Inside an ambulatory surgical center abortion mill

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San Antonio abortionists Alan Braid and Eduardo Aquino recently spent $3M to move their abortion practice into an ambulatory surgical center (ASC).  With the passage of House Bill 2, the Pro-Life Omnibus Bill of 2013, Texas state law now requires that medical and surgical abortions be committed at ASCs rather than small, office-like abortion mills.  The standards do not make abortion one iota safer for preborn children, but they offer crucial protections to pregnant women, especially in the case of an abortion-related emergency.

The Texas Observer ran a story bemoaning the common sense safety standards to which Texas abortion mills are now bound.  The piece suggests that the strict regulations governing the construction of ASCs are trivial: “The standards dictate numerous structural details, down to the width of doors and hallways, as well as fire and safety features and administrative requirements.”

The real issue is not that ASC standards are overly burdensome to abortionists or pregnant women, as the Texas Observer repeatedly suggests; the issue is that abortion mills have consistently proven across the board that women’s health and safety are their very last priority.  Without being legally mandated to provide basic health and safety standards to women, abortion mills simply will not.  They will not clean dried, smelly blood out of procedure rooms; they will not replace or properly sanitize rusty instruments used to commit abortions; they will not fix broken elevators; they will not properly document patient information – and the list goes on.

The ongoing abortion-related deaths that could have been prevented by better equipped facilities remain an impetus for lawmakers wishing to protect other women from the same fate.  In the past we have recounted the stories of women like Nepalese refugee Karnamaya Mongar, who died after a botched abortion in Kermit Gosnell’s Philadelphia abortion mill as paramedics could not navigate the dying woman’s stretcher through the too-narrow hallways of the decrepit building.  There is undeniable evidence that Mongar could have been saved if crucial moments had not been lost in the fruitless endeavor to transport her to an ambulance.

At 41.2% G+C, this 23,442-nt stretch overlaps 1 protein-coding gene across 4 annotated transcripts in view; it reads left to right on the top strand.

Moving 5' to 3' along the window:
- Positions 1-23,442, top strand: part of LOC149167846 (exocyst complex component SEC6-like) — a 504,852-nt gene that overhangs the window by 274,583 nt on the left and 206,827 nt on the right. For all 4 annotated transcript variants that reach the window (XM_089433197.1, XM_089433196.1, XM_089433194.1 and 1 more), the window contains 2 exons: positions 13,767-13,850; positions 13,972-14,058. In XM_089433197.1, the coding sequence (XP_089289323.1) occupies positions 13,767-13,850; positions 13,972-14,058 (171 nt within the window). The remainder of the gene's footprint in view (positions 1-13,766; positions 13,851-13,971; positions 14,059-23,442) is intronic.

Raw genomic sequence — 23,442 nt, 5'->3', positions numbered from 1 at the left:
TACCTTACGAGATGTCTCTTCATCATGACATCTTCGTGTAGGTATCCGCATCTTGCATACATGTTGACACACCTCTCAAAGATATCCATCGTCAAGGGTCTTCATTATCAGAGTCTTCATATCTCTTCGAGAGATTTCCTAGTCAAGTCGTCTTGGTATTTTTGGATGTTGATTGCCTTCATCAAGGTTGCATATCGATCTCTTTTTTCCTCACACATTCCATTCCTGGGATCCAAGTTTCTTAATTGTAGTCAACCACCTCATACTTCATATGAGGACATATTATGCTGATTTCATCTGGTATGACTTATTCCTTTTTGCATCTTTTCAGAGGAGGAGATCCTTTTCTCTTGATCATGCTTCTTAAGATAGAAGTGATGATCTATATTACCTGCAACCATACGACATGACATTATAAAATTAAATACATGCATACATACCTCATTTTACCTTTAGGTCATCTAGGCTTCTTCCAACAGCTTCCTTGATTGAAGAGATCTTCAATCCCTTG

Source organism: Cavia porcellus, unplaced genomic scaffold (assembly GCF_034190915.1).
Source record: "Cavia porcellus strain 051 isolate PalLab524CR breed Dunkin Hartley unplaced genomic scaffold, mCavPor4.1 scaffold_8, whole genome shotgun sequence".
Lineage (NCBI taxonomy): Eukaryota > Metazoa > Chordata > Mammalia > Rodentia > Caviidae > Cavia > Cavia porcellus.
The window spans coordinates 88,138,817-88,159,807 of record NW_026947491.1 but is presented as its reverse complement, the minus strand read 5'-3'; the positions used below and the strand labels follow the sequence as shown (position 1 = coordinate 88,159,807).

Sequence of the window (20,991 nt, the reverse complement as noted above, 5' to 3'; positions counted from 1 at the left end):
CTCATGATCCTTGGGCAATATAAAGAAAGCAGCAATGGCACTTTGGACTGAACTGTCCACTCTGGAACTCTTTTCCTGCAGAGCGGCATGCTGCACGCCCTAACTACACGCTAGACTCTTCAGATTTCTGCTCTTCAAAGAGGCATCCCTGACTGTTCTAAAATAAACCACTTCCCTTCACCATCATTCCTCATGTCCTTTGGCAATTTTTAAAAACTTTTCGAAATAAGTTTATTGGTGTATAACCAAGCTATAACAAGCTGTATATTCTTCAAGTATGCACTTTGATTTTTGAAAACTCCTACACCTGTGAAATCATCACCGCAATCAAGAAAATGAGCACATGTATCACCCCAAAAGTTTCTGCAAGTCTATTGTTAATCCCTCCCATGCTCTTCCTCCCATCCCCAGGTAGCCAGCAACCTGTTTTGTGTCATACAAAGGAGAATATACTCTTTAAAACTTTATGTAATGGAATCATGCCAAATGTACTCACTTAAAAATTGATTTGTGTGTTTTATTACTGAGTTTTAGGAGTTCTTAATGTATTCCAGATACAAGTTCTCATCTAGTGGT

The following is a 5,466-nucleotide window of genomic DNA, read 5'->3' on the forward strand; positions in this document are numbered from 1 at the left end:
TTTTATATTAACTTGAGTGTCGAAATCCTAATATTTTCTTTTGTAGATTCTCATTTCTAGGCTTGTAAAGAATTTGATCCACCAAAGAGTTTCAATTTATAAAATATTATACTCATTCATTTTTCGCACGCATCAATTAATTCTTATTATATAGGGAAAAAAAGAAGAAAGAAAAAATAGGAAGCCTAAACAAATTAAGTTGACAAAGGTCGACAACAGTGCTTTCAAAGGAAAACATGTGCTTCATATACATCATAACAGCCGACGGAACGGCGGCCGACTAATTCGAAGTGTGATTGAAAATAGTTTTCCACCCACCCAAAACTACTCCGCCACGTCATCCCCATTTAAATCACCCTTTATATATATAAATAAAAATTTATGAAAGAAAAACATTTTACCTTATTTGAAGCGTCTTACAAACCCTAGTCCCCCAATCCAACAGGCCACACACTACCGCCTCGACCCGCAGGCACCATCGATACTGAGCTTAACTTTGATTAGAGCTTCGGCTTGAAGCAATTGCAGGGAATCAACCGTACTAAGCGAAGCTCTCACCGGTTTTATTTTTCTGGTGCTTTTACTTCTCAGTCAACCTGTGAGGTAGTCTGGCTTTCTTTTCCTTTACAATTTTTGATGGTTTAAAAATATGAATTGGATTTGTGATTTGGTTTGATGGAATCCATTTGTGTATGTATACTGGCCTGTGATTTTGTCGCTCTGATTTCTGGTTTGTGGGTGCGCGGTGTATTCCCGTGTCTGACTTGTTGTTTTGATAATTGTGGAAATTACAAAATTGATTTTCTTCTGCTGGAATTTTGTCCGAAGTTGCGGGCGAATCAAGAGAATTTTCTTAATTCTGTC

Likewise, Lakisha Wilson died following a botched abortion in Ohio’s Preterm abortion mill where a malfunctioning elevator has caused delays for EMT personnel that were a matter of Life or death on more than one occasion.  The staff there also used a pediatric oxygen mask on Wilson as she underwent cardiac arrest, which was only replaced with an adult mask when the emergency medical team arrived.  The malfunctioning elevator at Preterm was too small to recline Wilson in order to intubate her as paramedics attempted to transport Wilson to the ambulance.  These critical necessities would not have been lacking at an ASC.

There is absolutely no doubt that the “wider hallways” and “larger elevators” so often scoffed-at by abortion supporters as trivial and unnecessary are, in fact, the most basic safety provisions for women undergoing abortion.

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